Only takes 5 clues

Only Takes 5 Clues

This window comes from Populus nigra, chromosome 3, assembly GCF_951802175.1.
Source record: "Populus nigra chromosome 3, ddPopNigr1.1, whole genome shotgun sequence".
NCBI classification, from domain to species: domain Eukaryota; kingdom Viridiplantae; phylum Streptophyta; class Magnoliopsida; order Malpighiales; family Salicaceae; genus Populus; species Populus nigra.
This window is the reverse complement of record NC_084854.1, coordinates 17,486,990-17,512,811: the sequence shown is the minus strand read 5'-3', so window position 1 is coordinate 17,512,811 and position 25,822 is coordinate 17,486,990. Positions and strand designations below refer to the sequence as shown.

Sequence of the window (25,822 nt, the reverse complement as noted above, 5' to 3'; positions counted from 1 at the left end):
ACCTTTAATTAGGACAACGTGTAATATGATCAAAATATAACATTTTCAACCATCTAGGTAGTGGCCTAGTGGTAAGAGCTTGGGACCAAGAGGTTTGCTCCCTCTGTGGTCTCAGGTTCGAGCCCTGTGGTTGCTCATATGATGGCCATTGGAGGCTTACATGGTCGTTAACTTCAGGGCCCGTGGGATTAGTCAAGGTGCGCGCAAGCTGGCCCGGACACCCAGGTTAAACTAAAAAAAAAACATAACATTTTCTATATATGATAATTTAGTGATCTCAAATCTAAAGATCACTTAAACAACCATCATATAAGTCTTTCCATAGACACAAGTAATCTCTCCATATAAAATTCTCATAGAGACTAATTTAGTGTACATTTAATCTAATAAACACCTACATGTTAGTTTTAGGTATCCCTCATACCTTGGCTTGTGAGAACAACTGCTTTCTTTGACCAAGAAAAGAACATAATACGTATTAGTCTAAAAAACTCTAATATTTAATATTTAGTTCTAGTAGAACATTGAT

Do you need to find out what kind plants will grow best on your patio? Do you want to understand the stock market? What about understanding teenage angst? How about baking a pie? Or painting your living room? No matter what kind of project you are undertaking, proper research can make all of the difference in the world. The term “research” has all sorts of negative associations, and often brings back frightening images of dusty encyclopedias or gloomy library silence. It can seem a bit intimidating, but it doesn’t have to be. The internet and other forms of media have changed the definition of research, and have made finding information much easier. Unfortunately, the new tools available have also made weeding out irrelevant or erroneous information much more difficult. Below are 5 “Do’s” that will help you find what you need, while avoiding an information overload. 1. Use the web – with caution. You can search for just about anything online, and get a ton of results. Don’t arbitrarily discard commercial sites, but understand if they are selling something the information you read is probably biased. If a site has valuable information, check the references (often provided as a quick link) and read the source information if possible. Decide if it’s based on some legitimate research, or just someone spouting off. Check a few different sources, and try to match up the answers you get. 2. Use the library. I know it sounds corny, but inside the library (or even by phone or email) you have access to the people who know the most about research — librarians. These are highly trained specialists that can put a world of information at your disposable. They will help you find relevant material you can understand, and may even be able to provide you with a quick answer. Best of all, you pay nothing for the service. 3. Ask around. You might be surprised at how many of your buddies are knowledgeable sources of information about all sorts of things. If they don’t know, they probably know someone who does. Networking can be a great asset, and can save you tons of time. People are usually eager to help someone, and you can build a new relationship, or making an existing one even stronger. 4. Take some time to plan your research. If you have a large task in front of you, take the time to break the big question down into component parts. Plan what order you would like to approach the problem, and then tackle each piece separately. Taking notes can be helpful with this approach. 5. Use your head. After you’ve found information, take a bit of time to think about it, and decide if it’s valuable to you. Apply what you have learned to your particular situation, and don’t be afraid to use your judgment to weed out advice or scenarios that do not apply. After all, it’s your project. Enjoy your research. Even if your project doesn’t pan out, it is always valuable to learn something new. For more information on research, visit and

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